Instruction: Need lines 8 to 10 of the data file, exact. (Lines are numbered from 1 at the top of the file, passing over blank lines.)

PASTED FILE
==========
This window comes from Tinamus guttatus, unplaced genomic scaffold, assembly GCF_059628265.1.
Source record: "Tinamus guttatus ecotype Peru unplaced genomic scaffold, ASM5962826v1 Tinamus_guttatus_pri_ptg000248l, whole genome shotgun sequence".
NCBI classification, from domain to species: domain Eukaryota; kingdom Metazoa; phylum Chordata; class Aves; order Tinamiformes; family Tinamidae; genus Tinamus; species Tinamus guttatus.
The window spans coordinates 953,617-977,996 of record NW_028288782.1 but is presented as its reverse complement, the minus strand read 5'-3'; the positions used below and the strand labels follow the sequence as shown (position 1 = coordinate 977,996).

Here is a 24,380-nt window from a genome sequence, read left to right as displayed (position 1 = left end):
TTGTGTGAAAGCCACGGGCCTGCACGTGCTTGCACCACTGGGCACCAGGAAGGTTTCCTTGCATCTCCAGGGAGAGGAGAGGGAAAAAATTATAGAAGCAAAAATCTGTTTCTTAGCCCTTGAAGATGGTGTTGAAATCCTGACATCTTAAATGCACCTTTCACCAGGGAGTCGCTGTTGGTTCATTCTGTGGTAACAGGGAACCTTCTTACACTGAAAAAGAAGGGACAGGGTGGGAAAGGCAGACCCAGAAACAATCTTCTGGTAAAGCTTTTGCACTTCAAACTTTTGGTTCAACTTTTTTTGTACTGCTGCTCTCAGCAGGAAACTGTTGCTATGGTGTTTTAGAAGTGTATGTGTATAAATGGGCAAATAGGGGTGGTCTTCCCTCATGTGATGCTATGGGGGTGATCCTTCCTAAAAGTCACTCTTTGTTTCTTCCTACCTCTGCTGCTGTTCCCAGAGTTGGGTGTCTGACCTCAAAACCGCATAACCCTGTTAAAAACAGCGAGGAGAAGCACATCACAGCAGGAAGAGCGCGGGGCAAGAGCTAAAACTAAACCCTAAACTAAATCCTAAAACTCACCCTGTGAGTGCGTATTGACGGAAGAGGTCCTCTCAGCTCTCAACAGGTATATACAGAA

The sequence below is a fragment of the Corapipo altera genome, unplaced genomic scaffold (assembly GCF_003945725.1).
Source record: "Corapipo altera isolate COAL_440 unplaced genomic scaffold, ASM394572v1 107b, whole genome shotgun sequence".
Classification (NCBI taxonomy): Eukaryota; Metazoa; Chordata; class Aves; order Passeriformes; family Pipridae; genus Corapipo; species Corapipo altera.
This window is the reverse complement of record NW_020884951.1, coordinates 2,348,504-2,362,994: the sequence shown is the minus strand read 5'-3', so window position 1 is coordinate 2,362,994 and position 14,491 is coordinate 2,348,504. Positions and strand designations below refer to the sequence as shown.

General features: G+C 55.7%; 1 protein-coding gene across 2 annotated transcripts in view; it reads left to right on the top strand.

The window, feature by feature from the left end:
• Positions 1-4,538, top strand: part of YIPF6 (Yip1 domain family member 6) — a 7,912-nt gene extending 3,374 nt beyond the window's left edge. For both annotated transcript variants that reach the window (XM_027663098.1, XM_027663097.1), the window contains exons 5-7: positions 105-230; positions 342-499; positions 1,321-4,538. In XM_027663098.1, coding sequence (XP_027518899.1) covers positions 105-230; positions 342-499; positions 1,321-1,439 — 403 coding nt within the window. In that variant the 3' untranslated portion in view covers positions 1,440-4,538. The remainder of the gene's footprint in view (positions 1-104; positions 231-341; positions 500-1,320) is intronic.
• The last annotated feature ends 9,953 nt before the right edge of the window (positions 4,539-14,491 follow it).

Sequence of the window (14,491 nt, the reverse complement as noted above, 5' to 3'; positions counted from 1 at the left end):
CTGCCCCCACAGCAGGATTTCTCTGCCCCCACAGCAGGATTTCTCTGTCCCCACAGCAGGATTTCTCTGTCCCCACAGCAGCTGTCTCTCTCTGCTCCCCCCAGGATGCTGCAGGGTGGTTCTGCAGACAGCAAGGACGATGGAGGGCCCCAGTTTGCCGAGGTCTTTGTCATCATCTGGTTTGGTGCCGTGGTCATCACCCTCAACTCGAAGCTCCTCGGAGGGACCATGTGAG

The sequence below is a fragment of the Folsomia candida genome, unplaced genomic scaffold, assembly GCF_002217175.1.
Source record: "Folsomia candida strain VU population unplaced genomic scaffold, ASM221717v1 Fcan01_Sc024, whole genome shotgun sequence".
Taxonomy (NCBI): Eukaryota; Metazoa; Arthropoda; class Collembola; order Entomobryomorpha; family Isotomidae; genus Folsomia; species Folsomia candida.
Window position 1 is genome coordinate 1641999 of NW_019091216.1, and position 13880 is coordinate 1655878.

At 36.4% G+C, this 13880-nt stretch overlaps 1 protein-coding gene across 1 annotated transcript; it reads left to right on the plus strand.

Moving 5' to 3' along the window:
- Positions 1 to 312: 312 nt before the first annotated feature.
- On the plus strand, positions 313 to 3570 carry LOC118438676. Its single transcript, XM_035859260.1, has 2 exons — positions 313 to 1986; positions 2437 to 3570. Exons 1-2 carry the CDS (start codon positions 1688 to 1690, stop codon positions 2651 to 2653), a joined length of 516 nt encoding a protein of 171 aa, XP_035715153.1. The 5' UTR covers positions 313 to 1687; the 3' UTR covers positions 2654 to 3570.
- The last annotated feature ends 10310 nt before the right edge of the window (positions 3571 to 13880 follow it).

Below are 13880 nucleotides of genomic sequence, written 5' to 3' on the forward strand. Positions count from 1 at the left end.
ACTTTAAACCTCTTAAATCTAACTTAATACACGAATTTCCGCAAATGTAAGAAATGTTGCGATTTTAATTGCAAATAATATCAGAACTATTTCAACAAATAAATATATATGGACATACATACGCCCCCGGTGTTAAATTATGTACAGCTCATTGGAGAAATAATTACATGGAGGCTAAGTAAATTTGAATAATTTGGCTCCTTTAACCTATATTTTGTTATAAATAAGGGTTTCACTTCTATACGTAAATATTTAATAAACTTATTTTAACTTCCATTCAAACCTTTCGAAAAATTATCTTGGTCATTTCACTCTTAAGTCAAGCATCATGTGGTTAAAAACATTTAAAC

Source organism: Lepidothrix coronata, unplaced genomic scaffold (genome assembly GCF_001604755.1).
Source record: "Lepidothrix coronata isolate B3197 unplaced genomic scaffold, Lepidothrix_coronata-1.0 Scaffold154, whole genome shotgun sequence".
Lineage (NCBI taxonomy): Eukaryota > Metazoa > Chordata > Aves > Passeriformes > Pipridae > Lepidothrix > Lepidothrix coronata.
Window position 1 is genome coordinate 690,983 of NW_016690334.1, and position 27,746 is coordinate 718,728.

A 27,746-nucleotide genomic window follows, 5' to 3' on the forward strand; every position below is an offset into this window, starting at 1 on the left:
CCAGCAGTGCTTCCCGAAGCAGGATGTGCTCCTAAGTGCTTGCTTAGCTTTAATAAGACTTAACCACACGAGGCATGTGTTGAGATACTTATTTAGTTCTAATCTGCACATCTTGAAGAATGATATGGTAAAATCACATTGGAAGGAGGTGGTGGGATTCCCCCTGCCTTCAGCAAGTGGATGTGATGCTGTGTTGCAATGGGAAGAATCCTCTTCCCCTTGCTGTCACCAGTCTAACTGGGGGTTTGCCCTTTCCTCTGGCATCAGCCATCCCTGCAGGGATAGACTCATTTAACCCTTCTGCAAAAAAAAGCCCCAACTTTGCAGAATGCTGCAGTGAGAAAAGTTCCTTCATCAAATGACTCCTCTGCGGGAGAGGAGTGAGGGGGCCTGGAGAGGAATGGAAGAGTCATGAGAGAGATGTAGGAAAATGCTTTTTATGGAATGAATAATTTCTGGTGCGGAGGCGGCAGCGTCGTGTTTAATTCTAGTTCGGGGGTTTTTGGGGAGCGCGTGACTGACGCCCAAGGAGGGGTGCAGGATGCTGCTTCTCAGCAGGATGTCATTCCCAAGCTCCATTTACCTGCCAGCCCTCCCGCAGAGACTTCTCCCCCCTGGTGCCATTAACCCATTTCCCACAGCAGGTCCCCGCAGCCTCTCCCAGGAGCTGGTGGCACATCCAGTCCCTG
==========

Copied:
Source record: "Corapipo altera isolate COAL_440 unplaced genomic scaffold, ASM394572v1 107b, whole genome shotgun sequence".
Classification (NCBI taxonomy): Eukaryota; Metazoa; Chordata; class Aves; order Passeriformes; family Pipridae; genus Corapipo; species Corapipo altera.
This window is the reverse complement of record NW_020884951.1, coordinates 2,348,504-2,362,994: the sequence shown is the minus strand read 5'-3', so window position 1 is coordinate 2,362,994 and position 14,491 is coordinate 2,348,504. Positions and strand designations below refer to the sequence as shown.